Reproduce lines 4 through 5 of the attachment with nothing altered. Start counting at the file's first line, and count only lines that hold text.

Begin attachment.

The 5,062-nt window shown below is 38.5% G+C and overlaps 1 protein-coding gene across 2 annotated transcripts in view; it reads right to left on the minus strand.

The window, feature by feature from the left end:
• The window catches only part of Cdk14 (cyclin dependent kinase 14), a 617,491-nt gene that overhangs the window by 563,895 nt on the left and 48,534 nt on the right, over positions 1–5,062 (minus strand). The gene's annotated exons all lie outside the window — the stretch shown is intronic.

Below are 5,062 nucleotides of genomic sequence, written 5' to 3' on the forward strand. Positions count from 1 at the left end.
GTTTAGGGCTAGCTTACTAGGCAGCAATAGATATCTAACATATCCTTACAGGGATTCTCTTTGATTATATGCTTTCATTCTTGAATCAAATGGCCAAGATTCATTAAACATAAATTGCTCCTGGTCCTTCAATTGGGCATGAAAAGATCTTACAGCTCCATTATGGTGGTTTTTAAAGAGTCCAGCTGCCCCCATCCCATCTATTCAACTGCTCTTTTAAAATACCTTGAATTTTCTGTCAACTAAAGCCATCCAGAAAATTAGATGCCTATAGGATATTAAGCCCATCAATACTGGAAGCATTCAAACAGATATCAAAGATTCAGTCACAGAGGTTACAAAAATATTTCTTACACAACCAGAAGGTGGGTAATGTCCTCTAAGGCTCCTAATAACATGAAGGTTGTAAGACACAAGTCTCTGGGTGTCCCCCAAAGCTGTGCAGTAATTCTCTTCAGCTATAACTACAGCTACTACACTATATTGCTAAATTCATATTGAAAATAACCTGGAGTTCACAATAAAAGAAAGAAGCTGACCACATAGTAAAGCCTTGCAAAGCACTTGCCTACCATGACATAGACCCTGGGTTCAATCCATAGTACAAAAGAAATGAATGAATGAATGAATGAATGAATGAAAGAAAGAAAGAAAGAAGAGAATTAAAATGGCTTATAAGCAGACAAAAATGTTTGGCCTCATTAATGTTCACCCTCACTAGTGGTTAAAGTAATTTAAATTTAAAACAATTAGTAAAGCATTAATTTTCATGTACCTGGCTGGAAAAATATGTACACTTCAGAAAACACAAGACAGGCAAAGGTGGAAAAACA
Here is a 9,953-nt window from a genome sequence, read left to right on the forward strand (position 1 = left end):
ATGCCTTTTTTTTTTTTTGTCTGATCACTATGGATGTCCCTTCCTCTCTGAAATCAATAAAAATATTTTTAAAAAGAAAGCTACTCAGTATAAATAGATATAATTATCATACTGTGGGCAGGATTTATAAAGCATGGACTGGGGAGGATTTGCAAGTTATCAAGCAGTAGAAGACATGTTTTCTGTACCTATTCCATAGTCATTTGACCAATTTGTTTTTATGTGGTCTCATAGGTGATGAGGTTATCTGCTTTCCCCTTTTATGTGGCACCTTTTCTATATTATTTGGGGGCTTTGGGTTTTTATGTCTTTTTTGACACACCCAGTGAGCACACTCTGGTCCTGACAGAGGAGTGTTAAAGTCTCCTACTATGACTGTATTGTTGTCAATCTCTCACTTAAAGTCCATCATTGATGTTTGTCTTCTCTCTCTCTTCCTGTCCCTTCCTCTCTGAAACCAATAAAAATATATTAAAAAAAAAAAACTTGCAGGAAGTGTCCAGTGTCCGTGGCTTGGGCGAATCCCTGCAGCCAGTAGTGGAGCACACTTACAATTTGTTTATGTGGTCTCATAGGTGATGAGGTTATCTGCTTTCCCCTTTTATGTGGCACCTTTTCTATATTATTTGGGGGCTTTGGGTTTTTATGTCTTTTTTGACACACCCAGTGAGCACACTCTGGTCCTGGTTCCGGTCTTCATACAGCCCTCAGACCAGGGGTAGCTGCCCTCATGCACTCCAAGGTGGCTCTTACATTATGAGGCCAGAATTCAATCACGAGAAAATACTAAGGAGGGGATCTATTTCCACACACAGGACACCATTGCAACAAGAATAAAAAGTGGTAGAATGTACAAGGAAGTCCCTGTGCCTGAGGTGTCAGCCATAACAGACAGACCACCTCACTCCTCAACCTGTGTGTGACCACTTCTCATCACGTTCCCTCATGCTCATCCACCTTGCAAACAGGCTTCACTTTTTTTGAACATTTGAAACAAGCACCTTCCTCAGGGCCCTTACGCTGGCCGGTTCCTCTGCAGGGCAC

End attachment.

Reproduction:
Below are 5,062 nucleotides of genomic sequence, written 5' to 3' on the forward strand. Positions count from 1 at the left end.
GTTTAGGGCTAGCTTACTAGGCAGCAATAGATATCTAACATATCCTTACAGGGATTCTCTTTGATTATATGCTTTCATTCTTGAATCAAATGGCCAAGATTCATTAAACATAAATTGCTCCTGGTCCTTCAATTGGGCATGAAAAGATCTTACAGCTCCATTATGGTGGTTTTTAAAGAGTCCAGCTGCCCCCATCCCATCTATTCAACTGCTCTTTTAAAATACCTTGAATTTTCTGTCAACTAAAGCCATCCAGAAAATTAGATGCCTATAGGATATTAAGCCCATCAATACTGGAAGCATTCAAACAGATATCAAAGATTCAGTCACAGAGGTTACAAAAATATTTCTTACACAACCAGAAGGTGGGTAATGTCCTCTAAGGCTCCTAATAACATGAAGGTTGTAAGACACAAGTCTCTGGGTGTCCCCCAAAGCTGTGCAGTAATTCTCTTCAGCTATAACTACAGCTACTACACTATATTGCTAAATTCATATTGAAAATAACCTGGAGTTCACAATAAAAGAAAGAAGCTGACCACATAGTAAAGCCTTGCAAAGCACTTGCCTACCATGACATAGACCCTGGGTTCAATCCATAGTACAAAAGAAATGAATGAATGAATGAATGAATGAATGAAAGAAAGAAAGAAAGAAGAGAATTAAAATGGCTTATAAGCAGACAAAAATGTTTGGCCTCATTAATGTTCACCCTCACTAGTGGTTAAAGTAATTTAAATTTAAAACAATTAGTAAAGCATTAATTTTCATGTACCTGGCTGGAAAAATATGTACACTTCAGAAAACACAAGACAGGCAAAGGTGGAAAAACA